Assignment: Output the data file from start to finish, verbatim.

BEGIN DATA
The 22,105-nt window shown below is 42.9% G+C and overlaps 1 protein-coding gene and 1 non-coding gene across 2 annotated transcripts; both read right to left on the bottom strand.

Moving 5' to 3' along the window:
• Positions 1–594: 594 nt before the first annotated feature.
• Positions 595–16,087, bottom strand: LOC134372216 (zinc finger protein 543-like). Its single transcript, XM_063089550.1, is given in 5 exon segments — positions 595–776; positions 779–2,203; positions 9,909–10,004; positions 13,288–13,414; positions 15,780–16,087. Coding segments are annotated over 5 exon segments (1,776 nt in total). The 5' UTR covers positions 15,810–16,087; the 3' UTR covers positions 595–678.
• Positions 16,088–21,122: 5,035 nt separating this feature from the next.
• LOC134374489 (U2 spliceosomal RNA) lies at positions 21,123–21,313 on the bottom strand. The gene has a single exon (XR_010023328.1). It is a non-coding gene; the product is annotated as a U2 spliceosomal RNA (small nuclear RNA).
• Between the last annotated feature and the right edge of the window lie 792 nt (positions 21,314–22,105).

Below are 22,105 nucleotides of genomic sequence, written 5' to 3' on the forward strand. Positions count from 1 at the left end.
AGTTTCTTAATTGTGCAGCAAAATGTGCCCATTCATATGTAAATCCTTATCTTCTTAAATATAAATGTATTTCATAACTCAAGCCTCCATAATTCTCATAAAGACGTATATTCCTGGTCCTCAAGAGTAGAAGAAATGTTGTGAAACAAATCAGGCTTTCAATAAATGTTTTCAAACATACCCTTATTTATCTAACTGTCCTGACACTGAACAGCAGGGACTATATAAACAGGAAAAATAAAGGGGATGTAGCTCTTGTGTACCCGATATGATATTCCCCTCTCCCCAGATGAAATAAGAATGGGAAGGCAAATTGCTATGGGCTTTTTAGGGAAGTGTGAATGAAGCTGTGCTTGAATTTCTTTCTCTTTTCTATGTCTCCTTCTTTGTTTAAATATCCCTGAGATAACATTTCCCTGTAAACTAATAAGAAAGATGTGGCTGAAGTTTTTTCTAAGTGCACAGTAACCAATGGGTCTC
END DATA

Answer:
The 22,105-nt window shown below is 42.9% G+C and overlaps 1 protein-coding gene and 1 non-coding gene across 2 annotated transcripts; both read right to left on the bottom strand.

Moving 5' to 3' along the window:
• Positions 1–594: 594 nt before the first annotated feature.
• Positions 595–16,087, bottom strand: LOC134372216 (zinc finger protein 543-like). Its single transcript, XM_063089550.1, is given in 5 exon segments — positions 595–776; positions 779–2,203; positions 9,909–10,004; positions 13,288–13,414; positions 15,780–16,087. Coding segments are annotated over 5 exon segments (1,776 nt in total). The 5' UTR covers positions 15,810–16,087; the 3' UTR covers positions 595–678.
• Positions 16,088–21,122: 5,035 nt separating this feature from the next.
• LOC134374489 (U2 spliceosomal RNA) lies at positions 21,123–21,313 on the bottom strand. The gene has a single exon (XR_010023328.1). It is a non-coding gene; the product is annotated as a U2 spliceosomal RNA (small nuclear RNA).
• Between the last annotated feature and the right edge of the window lie 792 nt (positions 21,314–22,105).

Below are 22,105 nucleotides of genomic sequence, written 5' to 3' on the forward strand. Positions count from 1 at the left end.
AGTTTCTTAATTGTGCAGCAAAATGTGCCCATTCATATGTAAATCCTTATCTTCTTAAATATAAATGTATTTCATAACTCAAGCCTCCATAATTCTCATAAAGACGTATATTCCTGGTCCTCAAGAGTAGAAGAAATGTTGTGAAACAAATCAGGCTTTCAATAAATGTTTTCAAACATACCCTTATTTATCTAACTGTCCTGACACTGAACAGCAGGGACTATATAAACAGGAAAAATAAAGGGGATGTAGCTCTTGTGTACCCGATATGATATTCCCCTCTCCCCAGATGAAATAAGAATGGGAAGGCAAATTGCTATGGGCTTTTTAGGGAAGTGTGAATGAAGCTGTGCTTGAATTTCTTTCTCTTTTCTATGTCTCCTTCTTTGTTTAAATATCCCTGAGATAACATTTCCCTGTAAACTAATAAGAAAGATGTGGCTGAAGTTTTTTCTAAGTGCACAGTAACCAATGGGTCTC